Perhaps I’ll just return to “Potluck”, which is, after all, the name given to this weekend by its creators. At a Potluck, you bring something to share, and you partake of others’ offerings. It can create great anxiety – Will my dish be enough? Will it be popular? Will it pale in comparison to the dishes of others? But in the end the act of sitting down and sharing tends to eclipse any fears. After all, what is more communal than sharing a table?
I dislike those recaps of blogging conferences that show fabulous pictures of fabulous things and fabulous people that leave you wildly envious that you weren’t there yourself. There were lovely people and lovely things and lovely food, but I can’t share that with you directly. I can’t bring you to the Potluck with me, but I can share some of what I brought away with me. I can give you a seat at the table.
Beauty needs ugliness to make itself known. The real beauty of blogging isn’t in perfection – in the light and the shoulds and the immaculate food and the gorgeous writing, and the SEO and the sponsorships – the real beauty of blogging is sharing the reality. You may wake up one day and realize that your blog (or your life) don’t really reflect the whole you, but you can change course. Success is defined however you want, and you should celebrate your successes. Give yourself. Share yourself. Be yourself.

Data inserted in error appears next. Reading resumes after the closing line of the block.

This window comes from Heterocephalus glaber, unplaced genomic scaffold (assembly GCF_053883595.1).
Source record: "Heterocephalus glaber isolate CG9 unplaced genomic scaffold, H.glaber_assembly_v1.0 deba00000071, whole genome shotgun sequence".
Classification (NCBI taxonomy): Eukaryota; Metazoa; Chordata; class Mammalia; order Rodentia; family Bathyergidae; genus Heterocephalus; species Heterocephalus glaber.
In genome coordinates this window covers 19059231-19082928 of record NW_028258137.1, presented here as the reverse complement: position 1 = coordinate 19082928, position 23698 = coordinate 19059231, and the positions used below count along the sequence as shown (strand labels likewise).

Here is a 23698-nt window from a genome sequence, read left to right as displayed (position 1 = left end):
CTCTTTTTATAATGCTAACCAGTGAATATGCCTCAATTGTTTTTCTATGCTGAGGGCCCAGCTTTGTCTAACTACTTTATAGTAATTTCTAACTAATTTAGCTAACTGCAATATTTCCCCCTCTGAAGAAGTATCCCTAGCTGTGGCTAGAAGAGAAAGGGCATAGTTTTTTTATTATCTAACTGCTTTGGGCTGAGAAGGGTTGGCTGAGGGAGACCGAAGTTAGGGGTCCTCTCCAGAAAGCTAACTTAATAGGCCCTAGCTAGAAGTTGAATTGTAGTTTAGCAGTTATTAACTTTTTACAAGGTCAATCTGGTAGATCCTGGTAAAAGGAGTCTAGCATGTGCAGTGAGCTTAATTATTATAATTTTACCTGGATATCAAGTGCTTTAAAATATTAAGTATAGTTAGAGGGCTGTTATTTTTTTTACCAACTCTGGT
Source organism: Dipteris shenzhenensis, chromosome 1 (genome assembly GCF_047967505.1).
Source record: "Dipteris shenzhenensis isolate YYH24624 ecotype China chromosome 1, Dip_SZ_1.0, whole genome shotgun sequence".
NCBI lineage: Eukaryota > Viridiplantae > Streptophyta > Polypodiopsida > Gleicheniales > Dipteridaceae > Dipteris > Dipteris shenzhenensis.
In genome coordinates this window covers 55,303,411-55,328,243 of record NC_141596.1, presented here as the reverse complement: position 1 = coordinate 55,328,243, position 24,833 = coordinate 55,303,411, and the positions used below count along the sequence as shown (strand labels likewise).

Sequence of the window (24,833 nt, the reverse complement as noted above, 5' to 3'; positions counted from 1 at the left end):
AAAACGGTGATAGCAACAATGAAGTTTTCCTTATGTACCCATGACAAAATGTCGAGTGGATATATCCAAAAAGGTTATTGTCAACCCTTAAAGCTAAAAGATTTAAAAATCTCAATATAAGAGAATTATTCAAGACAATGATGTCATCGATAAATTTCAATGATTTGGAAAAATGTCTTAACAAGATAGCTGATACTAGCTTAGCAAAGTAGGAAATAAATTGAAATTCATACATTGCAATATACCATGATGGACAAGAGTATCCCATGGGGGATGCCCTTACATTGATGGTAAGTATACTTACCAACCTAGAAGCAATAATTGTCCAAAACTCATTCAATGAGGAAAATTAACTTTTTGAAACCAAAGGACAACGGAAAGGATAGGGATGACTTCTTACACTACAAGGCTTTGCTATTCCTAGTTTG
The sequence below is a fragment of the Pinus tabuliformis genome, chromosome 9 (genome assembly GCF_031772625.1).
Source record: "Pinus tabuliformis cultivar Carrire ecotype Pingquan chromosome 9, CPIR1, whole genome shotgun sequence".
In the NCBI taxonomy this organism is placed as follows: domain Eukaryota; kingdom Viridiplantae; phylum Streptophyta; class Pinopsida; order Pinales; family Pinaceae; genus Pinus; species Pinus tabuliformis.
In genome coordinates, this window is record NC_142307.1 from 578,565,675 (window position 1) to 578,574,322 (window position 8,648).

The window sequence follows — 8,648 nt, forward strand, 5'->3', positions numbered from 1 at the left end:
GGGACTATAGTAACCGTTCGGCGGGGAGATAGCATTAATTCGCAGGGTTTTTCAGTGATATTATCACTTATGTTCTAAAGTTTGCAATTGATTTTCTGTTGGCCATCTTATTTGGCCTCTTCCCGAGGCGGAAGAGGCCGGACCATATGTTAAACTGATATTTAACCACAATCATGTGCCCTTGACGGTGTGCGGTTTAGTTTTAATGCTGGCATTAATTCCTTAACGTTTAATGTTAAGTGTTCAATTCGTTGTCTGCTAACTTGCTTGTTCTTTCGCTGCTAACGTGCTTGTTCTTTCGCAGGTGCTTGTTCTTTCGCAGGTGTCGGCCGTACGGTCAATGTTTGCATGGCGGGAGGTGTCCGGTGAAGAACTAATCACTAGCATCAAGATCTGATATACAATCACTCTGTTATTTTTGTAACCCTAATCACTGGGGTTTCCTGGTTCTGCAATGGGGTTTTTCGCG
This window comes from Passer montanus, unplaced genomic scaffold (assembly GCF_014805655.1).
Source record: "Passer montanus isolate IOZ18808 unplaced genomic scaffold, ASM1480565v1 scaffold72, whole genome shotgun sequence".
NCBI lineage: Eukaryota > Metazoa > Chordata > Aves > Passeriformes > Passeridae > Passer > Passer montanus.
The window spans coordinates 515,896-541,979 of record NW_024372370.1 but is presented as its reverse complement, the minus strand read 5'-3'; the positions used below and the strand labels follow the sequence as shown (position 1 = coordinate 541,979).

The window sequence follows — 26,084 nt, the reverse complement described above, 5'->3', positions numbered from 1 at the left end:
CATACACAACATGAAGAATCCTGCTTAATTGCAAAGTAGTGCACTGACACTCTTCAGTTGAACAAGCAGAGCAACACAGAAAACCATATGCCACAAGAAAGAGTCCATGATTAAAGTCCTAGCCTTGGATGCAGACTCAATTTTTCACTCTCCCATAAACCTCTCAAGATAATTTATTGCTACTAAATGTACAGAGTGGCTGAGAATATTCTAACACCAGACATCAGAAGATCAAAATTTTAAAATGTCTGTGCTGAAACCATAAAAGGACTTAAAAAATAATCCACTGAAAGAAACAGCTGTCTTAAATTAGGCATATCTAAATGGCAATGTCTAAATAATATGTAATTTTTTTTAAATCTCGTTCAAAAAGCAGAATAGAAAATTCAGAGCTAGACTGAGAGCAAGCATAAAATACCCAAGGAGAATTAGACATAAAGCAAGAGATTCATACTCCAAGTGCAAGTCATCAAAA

I attended the Big Traveling Potluck last year, and I found inspiration and motivation. But this year I feel like I found bits of myself that I didn’t know I had lost. I try, here at The Domestic Front, to reflect the reality. I know you know my life isn’t perfect, my food isn’t perfect (and we ALL know my photography isn’t perfect. But I don’t always share. In that light-filled room, in that most beautiful of beautiful locations, I realized anew that the beauty is most apparent in the imperfections, and the flaws. That this place should be a window into my life, my whole life, with its messiness and its grace. This is my place, my space, my story to tell.
I’d like to tell it to you.
Won’t you sit at my table?
Note: my potluck contribution was these bourbon balls, only I gave them a little extra kick by adding 1 tsp each of ground Saigon cinnamon and ginger, and 1/2 tsp. of ground chipotle. Keeping it real? They were awesome.